IRA’s, or individual retirement savings accounts, were established in 1974 so that individuals or couples could conservatively fund a retirement account. Depending on your situation, either a Roth IRA or a traditional IRA may be better, and there are restrictions on both. What’s the difference between the two?
Establishment of a traditional IRA is subject to the following stipulations:
- An individual must be less than 70 years and 6 months old.
- There are no income limits for establishing a traditional IRA.
- Contributions have annual limits, for 2019 the limit is $5,500 for those under 50 years of age, $6,500 for those who are 50 years or older.
Withdrawal restrictions apply unless the individual meets one or more of the following caveats:
- Wants to use $10,000 of the account to buy a first home.
- Becomes disabled before the age of 59 years and 6 months.
- Needs money for college.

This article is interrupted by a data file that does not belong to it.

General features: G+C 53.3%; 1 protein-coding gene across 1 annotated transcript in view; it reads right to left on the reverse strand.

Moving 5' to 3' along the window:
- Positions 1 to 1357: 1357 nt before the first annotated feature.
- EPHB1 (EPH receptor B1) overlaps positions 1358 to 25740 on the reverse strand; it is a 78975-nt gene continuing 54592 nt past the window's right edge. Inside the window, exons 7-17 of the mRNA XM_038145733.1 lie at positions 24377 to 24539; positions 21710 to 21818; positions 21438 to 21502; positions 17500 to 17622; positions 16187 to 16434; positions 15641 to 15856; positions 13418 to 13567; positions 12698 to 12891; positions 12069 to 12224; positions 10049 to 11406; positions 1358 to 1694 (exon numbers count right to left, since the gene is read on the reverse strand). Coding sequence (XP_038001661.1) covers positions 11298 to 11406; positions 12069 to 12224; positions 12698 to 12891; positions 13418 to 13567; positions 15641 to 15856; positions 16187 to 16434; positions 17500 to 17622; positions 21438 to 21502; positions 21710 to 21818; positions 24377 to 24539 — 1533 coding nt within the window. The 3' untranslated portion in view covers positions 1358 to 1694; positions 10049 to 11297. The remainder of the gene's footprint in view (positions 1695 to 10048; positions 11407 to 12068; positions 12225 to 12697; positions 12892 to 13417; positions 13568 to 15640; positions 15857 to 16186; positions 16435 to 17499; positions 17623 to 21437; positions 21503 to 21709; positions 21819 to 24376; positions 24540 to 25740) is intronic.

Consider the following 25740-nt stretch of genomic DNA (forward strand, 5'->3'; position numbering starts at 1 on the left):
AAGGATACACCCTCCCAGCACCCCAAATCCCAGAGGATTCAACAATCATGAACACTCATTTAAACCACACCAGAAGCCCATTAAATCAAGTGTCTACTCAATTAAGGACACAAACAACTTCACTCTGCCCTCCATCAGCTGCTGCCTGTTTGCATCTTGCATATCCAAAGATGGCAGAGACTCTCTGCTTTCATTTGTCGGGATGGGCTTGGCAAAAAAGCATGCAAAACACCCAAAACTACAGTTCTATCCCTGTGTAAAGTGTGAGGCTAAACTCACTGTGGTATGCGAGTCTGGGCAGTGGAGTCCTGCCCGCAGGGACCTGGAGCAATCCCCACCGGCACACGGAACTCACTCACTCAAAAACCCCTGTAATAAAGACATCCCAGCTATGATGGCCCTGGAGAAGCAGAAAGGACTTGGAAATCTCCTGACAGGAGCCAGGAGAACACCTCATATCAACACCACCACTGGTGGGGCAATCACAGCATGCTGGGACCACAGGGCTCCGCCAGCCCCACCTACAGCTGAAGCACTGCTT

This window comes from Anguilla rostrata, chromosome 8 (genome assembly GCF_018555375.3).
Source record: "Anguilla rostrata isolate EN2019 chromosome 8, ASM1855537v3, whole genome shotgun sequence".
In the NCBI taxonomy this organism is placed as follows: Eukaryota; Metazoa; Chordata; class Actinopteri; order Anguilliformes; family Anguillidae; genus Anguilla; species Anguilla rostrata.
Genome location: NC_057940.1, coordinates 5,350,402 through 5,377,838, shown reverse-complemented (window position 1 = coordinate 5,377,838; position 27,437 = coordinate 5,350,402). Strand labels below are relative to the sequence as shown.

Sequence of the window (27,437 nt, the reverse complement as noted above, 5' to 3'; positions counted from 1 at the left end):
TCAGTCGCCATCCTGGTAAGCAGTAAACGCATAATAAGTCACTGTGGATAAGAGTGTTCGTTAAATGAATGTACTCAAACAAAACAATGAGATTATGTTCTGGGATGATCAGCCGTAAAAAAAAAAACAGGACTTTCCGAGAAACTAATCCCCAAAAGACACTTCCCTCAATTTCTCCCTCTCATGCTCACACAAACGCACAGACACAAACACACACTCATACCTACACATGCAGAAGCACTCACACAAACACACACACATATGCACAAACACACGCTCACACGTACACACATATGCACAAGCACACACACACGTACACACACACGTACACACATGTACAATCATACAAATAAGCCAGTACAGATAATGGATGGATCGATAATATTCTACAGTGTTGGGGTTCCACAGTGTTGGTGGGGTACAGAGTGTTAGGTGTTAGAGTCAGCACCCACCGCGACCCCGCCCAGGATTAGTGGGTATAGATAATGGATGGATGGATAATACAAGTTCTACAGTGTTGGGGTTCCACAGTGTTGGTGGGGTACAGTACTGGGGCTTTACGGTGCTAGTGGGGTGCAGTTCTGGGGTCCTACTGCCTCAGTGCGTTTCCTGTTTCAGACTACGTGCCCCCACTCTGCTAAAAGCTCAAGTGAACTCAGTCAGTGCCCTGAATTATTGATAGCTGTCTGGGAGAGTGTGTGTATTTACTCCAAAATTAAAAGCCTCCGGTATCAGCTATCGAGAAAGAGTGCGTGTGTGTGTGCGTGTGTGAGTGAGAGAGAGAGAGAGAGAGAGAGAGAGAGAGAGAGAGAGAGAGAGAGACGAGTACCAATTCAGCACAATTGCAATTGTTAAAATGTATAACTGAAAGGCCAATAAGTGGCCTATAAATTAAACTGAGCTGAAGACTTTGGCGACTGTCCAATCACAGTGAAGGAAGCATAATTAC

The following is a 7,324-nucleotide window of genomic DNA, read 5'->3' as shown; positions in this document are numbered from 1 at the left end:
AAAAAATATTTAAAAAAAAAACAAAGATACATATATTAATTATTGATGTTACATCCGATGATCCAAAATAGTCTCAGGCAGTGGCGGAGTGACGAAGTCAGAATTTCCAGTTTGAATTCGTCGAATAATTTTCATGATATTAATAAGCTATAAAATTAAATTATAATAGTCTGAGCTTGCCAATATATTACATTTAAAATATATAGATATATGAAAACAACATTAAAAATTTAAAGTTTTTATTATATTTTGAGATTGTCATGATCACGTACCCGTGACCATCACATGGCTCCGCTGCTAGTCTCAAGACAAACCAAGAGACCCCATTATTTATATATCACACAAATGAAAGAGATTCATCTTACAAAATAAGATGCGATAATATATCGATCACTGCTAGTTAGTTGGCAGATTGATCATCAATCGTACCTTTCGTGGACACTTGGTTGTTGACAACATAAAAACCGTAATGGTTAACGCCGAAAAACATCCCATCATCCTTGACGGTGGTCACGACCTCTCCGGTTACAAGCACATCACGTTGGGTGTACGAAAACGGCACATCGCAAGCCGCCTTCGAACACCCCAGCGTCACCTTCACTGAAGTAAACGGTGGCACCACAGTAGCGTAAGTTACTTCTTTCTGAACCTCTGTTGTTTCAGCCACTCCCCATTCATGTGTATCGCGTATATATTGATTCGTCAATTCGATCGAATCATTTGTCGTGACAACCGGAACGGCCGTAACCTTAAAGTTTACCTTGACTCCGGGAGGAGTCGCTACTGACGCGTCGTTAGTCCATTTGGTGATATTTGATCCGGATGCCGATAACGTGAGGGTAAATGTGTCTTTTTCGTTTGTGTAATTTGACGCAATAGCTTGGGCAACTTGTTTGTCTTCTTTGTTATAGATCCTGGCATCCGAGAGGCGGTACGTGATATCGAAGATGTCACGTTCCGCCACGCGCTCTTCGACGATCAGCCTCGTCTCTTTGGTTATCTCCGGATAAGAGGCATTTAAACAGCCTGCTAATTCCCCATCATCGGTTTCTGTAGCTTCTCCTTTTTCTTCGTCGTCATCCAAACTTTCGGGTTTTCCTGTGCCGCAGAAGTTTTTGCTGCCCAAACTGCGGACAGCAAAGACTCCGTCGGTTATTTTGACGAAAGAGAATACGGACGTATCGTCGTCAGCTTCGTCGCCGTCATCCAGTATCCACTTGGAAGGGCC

- Needs money for unexpected and substantial medical bills.
A comprehensive list of exceptions to the withdrawal penalty can be found here. Funds withdrawn from a traditional IRA after the age of 59 years and 6 months are treated as taxable income because at the time the funds are contributed to the account, they reduce the tax liability for that year. Distributions are mandatory after the age of 70 years and 6 months.
Sometimes, a Roth IRA may be the best option, particularly for those who expect to be in a higher tax bracket when the funds are withdrawn. Funds contributed to a Roth IRA are taxed when they are contributed, so when they’re withdrawn, they’re treated as non-taxable income.
The penalties for early withdrawal from a Roth IRA are the same as those for a traditional IRA, but a Roth differs from a traditional IRA in the following ways:
- There are no annual contribution limits, except that an annual contribution can’t exceed that year’s income.
- There are no mandatory distributions at any age.
- There is no age restriction on the establishment of a Roth.
- Roth IRA’s are subject to annual income limits of $135,000 for single filers and $205,000 for joint filers. Those who make more than that cannot establish a Roth IRA.
When it comes to choosing between a traditional and a Roth IRA., there is no right or wrong selection, it’s a matter of which type of IRA will best help you to meet your retirement goals.